Eavesdrop> Everyone’s a winner? Mitchell Joachim and Michael Sorkin square off with rival anti-Guggenheim competitions
While the world has been discussing how much Drake’s “Hotline Bling” music video borrowed from James Turrell’s installations (Hint: a lot*), ARoS Aarhus Art Museum in Denmark announced that the artist is collaborating with Danish architecture firm Schmidt Hammer Lassen on the museum’s new expansion.
Analysis shows rapper (and urban planning enthusiast?), Drake, loves cities, is really sad about suburban sprawl
Brentin Mock at CityLab has produced an absolutely insane and brilliant interpretation of Drake’s 2015 single, “Hotline Bling.” It turns out, according to Mock, that Drake is not signaling an appreciation for James Turrell, nor is he sad about an ex-girlfriend. Instead, Mock’s line-by-line exegesis reveals that Drake is “sad about poor city planning.”
On September 12, New York–based practice Marc Fornes/Theverymany broke ground on its largest project to date, the Chrysalis Amphitheater project. The parametric structure’s fluid form is intended to define a public space and live performance venue for outdoor gigs and shows.
Bjarke Ingels receives LafargeHolcim Global Bronze Prize for his work to make a more resilient Manhattan
The LafargeHolcim Foundation for Sustainable Construction has recognized New York City‘s commitment to progressive and resilient solutions by awarding Danish architect Bjarke Ingels of his eponymous firm BIG the Global Bronze Prize. AN was on hand as Ingels and company accepted the award.
This Fall, I served as special media correspondent for the Council on Tall Buildings and Urban Habitat‘s awards ceremony in Chicago. Among the many architects, engineers and other tall building types I interviewed was Douglas Durst, head of The Durst Organization, a family-run real estate empire established in New York City 100 years ago. He was there to accept the Lynn S. Beedle Lifetime Achievement Award. Read More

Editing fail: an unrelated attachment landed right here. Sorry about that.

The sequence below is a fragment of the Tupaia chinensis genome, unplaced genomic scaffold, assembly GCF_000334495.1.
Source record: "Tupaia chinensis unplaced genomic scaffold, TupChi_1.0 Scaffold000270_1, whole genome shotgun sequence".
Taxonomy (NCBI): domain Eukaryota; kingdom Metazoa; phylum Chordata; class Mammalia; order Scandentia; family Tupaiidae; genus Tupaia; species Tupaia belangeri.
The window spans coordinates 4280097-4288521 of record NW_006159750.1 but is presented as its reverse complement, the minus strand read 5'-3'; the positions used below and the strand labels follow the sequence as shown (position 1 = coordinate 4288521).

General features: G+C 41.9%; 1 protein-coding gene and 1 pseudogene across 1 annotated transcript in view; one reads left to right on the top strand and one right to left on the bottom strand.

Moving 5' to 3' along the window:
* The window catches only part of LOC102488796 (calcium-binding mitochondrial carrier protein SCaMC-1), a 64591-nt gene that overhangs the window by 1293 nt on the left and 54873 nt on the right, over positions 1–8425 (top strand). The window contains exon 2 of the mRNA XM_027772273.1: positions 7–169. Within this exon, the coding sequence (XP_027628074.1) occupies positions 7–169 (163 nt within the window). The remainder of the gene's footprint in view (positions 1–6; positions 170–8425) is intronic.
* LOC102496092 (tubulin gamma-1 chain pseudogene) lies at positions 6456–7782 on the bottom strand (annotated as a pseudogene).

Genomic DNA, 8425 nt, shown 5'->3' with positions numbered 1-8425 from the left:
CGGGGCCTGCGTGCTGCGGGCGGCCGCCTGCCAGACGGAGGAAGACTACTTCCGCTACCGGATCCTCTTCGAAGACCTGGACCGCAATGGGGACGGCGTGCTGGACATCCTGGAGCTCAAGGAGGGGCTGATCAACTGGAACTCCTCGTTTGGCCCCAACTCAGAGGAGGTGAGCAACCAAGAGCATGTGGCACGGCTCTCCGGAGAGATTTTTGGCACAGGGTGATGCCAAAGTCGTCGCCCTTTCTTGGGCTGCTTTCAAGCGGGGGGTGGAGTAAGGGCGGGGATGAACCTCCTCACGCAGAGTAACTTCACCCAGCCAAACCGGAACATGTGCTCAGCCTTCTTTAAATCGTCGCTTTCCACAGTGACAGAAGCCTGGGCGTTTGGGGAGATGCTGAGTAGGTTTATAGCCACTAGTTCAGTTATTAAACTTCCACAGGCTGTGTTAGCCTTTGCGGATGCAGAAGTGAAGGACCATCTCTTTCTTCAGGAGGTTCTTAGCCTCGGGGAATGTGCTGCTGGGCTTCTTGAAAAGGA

The installation known as Rolling Sushi and part of the Osaka Canvas Project arts festival involves five oversized pieces of sushi floating down a local waterway as if it were the conveyor belt at a local restaurant. All aboard the sushi train?
Philippe Starck, the famed architect and designer, has let the world know that he incorporates the architectural adage of “less is more” into his everyday sartorial decisions. In a video interview with Nowness, Starck said, “I don’t wear underwear because I don’t need it.”
In an attempt to salvage the now-scrubbed project, Zaha Hadid has released a new video in defense of her firm’s design for the 2020 Tokyo Olympics Stadium. The film presents a robust—albeit familiar—argument for the reinstatement of the building. Once the bona fides of the project team (which includes Arup Sports) are revisited and a sensitivity to Japanese culture is declared, the oblique blame game begins.
What appears to be an explosive invasion of tiny black orbs is actually one small part of the solution to Los Angeles’ four-year drought. Colloquially called “shade balls,” these 36 cent buoyant spheres are a part of a $34.5 million water quality protection project by the Los Angeles Department of Water and Power (LADWP).